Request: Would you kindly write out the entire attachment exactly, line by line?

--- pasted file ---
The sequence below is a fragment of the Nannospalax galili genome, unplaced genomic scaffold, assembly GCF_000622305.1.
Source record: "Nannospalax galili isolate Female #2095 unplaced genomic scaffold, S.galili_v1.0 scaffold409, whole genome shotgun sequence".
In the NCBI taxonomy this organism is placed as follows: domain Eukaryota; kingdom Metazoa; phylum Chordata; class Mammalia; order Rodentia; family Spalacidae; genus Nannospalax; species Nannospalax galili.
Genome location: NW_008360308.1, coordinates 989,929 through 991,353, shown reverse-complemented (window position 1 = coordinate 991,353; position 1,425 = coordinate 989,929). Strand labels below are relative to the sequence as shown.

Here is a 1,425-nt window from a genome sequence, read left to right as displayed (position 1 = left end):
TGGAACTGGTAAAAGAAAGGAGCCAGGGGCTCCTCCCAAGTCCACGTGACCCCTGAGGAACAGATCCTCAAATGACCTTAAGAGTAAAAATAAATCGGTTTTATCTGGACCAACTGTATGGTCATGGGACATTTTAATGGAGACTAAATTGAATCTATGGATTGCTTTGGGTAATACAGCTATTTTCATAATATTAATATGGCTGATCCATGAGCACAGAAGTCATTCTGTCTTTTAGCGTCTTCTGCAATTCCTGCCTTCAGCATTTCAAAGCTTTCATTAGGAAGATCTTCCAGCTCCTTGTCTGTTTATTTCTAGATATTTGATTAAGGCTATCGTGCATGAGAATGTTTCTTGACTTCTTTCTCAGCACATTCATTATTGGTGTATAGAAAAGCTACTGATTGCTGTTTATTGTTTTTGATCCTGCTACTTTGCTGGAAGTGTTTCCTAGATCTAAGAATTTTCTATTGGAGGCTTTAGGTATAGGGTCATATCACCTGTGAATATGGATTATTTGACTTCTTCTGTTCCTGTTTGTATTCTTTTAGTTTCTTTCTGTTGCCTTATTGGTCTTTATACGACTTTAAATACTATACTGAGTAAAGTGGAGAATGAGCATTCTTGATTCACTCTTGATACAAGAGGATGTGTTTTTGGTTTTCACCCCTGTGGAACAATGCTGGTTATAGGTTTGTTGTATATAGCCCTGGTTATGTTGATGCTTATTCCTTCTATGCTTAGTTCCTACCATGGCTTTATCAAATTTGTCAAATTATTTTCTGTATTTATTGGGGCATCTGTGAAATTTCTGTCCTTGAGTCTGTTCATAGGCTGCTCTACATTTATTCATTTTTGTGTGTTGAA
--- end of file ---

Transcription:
The sequence below is a fragment of the Nannospalax galili genome, unplaced genomic scaffold, assembly GCF_000622305.1.
Source record: "Nannospalax galili isolate Female #2095 unplaced genomic scaffold, S.galili_v1.0 scaffold409, whole genome shotgun sequence".
In the NCBI taxonomy this organism is placed as follows: domain Eukaryota; kingdom Metazoa; phylum Chordata; class Mammalia; order Rodentia; family Spalacidae; genus Nannospalax; species Nannospalax galili.
Genome location: NW_008360308.1, coordinates 989,929 through 991,353, shown reverse-complemented (window position 1 = coordinate 991,353; position 1,425 = coordinate 989,929). Strand labels below are relative to the sequence as shown.

Here is a 1,425-nt window from a genome sequence, read left to right as displayed (position 1 = left end):
TGGAACTGGTAAAAGAAAGGAGCCAGGGGCTCCTCCCAAGTCCACGTGACCCCTGAGGAACAGATCCTCAAATGACCTTAAGAGTAAAAATAAATCGGTTTTATCTGGACCAACTGTATGGTCATGGGACATTTTAATGGAGACTAAATTGAATCTATGGATTGCTTTGGGTAATACAGCTATTTTCATAATATTAATATGGCTGATCCATGAGCACAGAAGTCATTCTGTCTTTTAGCGTCTTCTGCAATTCCTGCCTTCAGCATTTCAAAGCTTTCATTAGGAAGATCTTCCAGCTCCTTGTCTGTTTATTTCTAGATATTTGATTAAGGCTATCGTGCATGAGAATGTTTCTTGACTTCTTTCTCAGCACATTCATTATTGGTGTATAGAAAAGCTACTGATTGCTGTTTATTGTTTTTGATCCTGCTACTTTGCTGGAAGTGTTTCCTAGATCTAAGAATTTTCTATTGGAGGCTTTAGGTATAGGGTCATATCACCTGTGAATATGGATTATTTGACTTCTTCTGTTCCTGTTTGTATTCTTTTAGTTTCTTTCTGTTGCCTTATTGGTCTTTATACGACTTTAAATACTATACTGAGTAAAGTGGAGAATGAGCATTCTTGATTCACTCTTGATACAAGAGGATGTGTTTTTGGTTTTCACCCCTGTGGAACAATGCTGGTTATAGGTTTGTTGTATATAGCCCTGGTTATGTTGATGCTTATTCCTTCTATGCTTAGTTCCTACCATGGCTTTATCAAATTTGTCAAATTATTTTCTGTATTTATTGGGGCATCTGTGAAATTTCTGTCCTTGAGTCTGTTCATAGGCTGCTCTACATTTATTCATTTTTGTGTGTTGAA